So much I thought was only personal, like poetry,
like caring nothing for Caillebotte the man,
like arriving in Chicago by bus one gray morning
and having no place to go, going to the Art Institute
and the rain outside became nothing
next to the glorious gray of Paris, life-size.
The artist dead and all my life, I thought,
I've liked right things for wrong reasons.
My sojourn among meticulous dreams
continued. One summer I spent among smart children
taking lessons and abuse from the famous mathematician
who taught old words new: point, line, between.
And the long nights of teaching each other other words,
our fortunate failures. And the furious wind
blew down from time to time among us, hurricanes
which turned live oaks inside out like little minds,
mine, for instance, finding its fervent mode.
Remember that you, too, could live where men spit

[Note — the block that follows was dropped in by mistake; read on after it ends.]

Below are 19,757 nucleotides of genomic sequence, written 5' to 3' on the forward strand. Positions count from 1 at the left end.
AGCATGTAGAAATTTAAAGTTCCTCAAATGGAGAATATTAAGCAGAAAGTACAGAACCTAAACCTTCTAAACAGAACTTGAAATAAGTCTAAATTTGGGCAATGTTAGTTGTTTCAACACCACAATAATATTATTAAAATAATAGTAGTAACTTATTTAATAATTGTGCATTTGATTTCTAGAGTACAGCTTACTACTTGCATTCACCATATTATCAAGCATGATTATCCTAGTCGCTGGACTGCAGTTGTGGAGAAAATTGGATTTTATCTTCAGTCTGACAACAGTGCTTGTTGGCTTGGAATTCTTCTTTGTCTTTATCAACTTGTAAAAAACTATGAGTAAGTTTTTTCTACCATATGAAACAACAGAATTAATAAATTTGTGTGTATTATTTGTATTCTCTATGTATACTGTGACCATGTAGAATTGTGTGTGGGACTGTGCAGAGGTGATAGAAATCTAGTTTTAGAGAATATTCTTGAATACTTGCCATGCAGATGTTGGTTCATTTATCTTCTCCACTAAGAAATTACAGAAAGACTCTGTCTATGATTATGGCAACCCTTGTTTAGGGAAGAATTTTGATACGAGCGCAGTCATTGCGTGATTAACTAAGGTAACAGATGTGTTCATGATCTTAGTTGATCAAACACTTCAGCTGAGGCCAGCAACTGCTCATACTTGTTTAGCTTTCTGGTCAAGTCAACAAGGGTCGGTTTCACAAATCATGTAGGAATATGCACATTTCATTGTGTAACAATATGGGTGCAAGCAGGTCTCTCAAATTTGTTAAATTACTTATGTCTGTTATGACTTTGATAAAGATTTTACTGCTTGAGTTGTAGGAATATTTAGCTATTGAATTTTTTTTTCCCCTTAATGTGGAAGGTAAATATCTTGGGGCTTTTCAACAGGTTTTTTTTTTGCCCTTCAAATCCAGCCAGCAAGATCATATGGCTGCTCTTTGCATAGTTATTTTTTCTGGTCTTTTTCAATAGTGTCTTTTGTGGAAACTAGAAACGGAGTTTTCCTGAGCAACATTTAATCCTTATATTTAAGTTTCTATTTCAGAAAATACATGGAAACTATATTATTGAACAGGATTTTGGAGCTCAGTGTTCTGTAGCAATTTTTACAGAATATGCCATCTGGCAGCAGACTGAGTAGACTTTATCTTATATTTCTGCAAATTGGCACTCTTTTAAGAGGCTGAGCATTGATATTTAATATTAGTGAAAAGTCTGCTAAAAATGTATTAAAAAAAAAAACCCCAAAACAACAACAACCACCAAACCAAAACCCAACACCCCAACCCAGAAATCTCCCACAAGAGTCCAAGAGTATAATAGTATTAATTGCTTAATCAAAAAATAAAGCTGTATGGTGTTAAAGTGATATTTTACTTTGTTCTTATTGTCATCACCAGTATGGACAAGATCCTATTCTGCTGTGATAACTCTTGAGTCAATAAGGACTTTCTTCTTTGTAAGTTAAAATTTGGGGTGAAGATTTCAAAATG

while watching you and your mother pass.
That you want her for yourself alone.
Remember that those men are tall as God at such moments,
more mean. So walk among them, the afternoon cooling
within its limits, the mosquitoes taking
equally from black and white, true and false.
But there was a peninsula of time I lived on
when our family poverty left me
the couch to sleep on, the great clock
ticking terror through the night. Who can love
through his childhood insomnia? Only rain
could save me–those blessed gray
nights of noise, when sleep, like Ali Baba's
quartered brother, was sewn back together.